Posts Tagged ‘walt whitman’

‘The march of firemen in their own costumes, the play of masculine muscle through clean-setting trowsers and waist-straps,

The slow return from the fire, the pause when the bell strikes suddenly again, and the listening on the alert,

The natural, perfect, varied attitudes—the bent head, the curv’d neck, and the counting; 

Such-like I love—I loosen myself, pass freely, am at the mother’s breast with the little child,

Swim with the swimmers, wrestle with wrestlers, march in line with the firemen, and pause, listen, and count’

From I Sing The Body Electric by Walt Whitman.

Was Whitman a Macho Fag? He certainly celebrated the perfection of the male athletic form and I think he contributed to the fetishising, especially in gay culture of the muscular, ‘natural’ masculine body.

On Mark Simpson’s blog, in a  discussion of macho nachos- the advertising of fast food products aimed at ‘macho’ men in America, a very Whitman-esque statemement was made:

‘Well, have you ever observed the pure joy that so many non-human ani­mals exhibit when they are out run­ning free; E.g. dogs, horses? The ampli­tude of their exer­tions depends on their con­di­tion of course. But their is a release of endor­phins which floods the sys­tem almost like the effects of heroin, which has caused peo­ple to address exer­cise as “healthy addictions”.I was in pretty good con­di­tion, since I was fairly young work­ing on the farm on which I was raised so due to that and per­haps a genetic pre­dis­po­si­tion, activ­i­ties like work­ing and run­ning were very happy expe­ri­ences.’

And in case we were in any doubt as to the ‘manliness’ of this healthy athletic ideal, the commenter made allusions to how women could never fulfil it, as they are busy ‘sitting around cleaning and having babies’…

‘The desire to be healthy, in the respect that I use it has nothng what­so­ever or min­i­nally to do with what any­one else thinks; it has to do ath­let­i­cally to do with the release of endor­phins; just the pure which occurs with phys­i­cal activ­ity. Also, in rela­tion to other peo­ple, that chid­like joy got­ten in play­ing. I really doubt e,g., that soc­cer play­ers would do what they do unless it was fun.
Women have been taught to just sit around to clean house and have babies, so it’s uncer­tain to me how much they like for their own sake ath­letic activ­ity. I say this from per­sonal expe­ri­ence, hav­ing taken up run­ning before it was fash­ion­able here, just to relax.’

Our current culture has to come from somewhere. And gay intellectual men have fetishised the poetry of Whitman, Carlos Williams, Ginsberg, and the prose of Lawrence, Isherwood, Wilde, over the years, to the extent that these images of perfection must have influenced the contemporary version of the ‘ideal’ gay man’s body to some degree. And with metrosexualisation of masculinity, this ideal has become the ‘norm’ for all men to aspire to.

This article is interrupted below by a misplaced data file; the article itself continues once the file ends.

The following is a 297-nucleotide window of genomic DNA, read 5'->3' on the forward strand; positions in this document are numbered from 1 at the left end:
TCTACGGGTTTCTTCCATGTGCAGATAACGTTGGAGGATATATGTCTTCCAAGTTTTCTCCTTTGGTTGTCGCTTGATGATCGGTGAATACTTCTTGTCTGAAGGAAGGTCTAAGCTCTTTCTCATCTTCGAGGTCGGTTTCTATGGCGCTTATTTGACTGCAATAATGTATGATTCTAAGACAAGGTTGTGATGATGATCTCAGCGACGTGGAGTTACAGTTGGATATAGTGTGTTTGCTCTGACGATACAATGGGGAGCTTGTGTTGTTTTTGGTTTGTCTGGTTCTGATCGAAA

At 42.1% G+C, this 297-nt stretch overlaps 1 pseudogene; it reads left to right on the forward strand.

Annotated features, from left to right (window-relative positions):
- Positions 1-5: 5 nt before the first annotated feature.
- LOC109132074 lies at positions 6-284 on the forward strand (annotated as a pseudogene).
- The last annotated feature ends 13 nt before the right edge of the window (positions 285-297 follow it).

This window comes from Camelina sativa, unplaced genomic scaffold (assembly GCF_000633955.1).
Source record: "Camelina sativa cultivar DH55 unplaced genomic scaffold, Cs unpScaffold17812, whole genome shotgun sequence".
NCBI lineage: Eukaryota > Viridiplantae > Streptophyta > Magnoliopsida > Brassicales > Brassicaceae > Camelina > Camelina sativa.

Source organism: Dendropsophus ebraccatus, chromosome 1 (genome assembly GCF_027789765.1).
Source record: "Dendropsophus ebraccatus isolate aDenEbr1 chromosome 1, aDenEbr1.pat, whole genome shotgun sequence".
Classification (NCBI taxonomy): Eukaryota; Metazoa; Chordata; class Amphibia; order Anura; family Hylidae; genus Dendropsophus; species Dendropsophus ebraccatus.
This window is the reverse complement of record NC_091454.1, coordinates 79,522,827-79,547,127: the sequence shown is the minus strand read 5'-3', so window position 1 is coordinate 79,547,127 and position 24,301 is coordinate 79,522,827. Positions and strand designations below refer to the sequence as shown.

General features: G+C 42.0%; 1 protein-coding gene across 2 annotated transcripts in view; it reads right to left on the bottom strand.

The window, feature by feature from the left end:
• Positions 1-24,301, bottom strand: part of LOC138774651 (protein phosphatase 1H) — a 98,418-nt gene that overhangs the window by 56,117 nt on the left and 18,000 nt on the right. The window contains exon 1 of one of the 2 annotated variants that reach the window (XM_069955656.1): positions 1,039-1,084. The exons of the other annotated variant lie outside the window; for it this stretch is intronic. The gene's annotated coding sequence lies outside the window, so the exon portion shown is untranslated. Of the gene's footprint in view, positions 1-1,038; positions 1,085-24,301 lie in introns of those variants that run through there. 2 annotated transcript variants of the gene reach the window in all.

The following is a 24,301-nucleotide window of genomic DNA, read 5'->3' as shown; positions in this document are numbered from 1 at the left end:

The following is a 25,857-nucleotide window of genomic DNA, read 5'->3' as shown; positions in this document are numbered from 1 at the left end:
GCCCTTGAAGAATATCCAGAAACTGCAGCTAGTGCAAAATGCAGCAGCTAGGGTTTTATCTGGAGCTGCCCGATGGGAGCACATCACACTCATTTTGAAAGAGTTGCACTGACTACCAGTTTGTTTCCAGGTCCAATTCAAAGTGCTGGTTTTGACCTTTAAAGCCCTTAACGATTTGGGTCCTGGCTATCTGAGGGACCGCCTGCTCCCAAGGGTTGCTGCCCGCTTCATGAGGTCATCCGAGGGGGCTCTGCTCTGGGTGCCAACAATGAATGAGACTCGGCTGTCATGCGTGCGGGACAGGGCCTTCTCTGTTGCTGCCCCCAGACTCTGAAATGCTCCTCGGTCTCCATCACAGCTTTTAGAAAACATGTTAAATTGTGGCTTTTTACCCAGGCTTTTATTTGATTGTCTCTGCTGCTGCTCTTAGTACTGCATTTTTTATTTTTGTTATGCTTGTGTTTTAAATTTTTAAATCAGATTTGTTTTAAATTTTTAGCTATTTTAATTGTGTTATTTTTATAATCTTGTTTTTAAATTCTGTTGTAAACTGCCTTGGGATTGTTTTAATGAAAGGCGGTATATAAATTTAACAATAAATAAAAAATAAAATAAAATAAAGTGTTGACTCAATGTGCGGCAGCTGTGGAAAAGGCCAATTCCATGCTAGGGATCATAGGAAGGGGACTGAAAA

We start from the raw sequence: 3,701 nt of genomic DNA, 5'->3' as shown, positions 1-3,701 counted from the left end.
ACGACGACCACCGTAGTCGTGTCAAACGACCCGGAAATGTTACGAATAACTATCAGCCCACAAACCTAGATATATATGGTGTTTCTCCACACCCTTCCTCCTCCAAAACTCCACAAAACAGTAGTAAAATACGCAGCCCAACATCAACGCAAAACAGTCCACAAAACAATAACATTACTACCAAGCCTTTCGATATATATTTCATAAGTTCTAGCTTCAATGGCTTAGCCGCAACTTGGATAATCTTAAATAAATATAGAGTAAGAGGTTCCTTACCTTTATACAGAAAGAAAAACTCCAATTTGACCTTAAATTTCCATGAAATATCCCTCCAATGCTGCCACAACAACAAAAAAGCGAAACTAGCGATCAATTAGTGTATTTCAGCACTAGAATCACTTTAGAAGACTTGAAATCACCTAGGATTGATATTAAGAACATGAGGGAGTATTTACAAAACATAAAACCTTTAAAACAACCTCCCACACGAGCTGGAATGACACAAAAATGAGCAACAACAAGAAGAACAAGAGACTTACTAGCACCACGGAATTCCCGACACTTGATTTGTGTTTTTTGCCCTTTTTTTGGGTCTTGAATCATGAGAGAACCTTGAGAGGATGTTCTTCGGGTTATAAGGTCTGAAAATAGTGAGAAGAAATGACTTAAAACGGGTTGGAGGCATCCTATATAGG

Maybe I am bitter because I find it harder, as I get older to meet men who fit this ideal of youthful athleticism, or because if I do meet them, they are often narcissistic bores, or gay (or both!). Or maybe I am jealous, because I will never be one of these adonises. And I won’t fulfil the flip-side of the macho ideal, of being a macho-matriarch. I haven’t produced offspring from my loins. So what was this body for exactly?

Oh I admire from afar those muscled backs and shoulders, those curved necks and tight buttocks. What sentient being wouldn’t? But it doesn’t sit easy with me. And I know most of these beauties won’t even have heard of Whitman.

The old-style intellectual queer is dying out. I genuinely believe that. I don’t think there will be any more, not in the way I know and love and also sometimes hate them. The thing I do love about those queer men of letters, is how they brought to life stories and portraits of men loving each other, and being ‘men’ in a tender and sensuous way. Without them there’d probably be ‘no homos’. Gay men would probably not be so accepted, as people and as sexual beings in society. I love those writers for making manlove visible.

But their vision of beautiful, built buff young men, bounding across sand dunes, wrestling in the hay and leading the march across wastelands in army uniforms, I am afraid has become a rather frightening hyper-reality.

It is  shinier, buffer, slicker, more urban, more mediated, more mediocre, more homogenous, more horrific.

Less lyrical than any of those lyric poets could have or would have imagined.

Be careful what you wish for it might just come true. But it might not look or sound quite like it did in your literary dreams.


‘Life is not so bad if you have plenty of luck, a good physique and not too much imagination’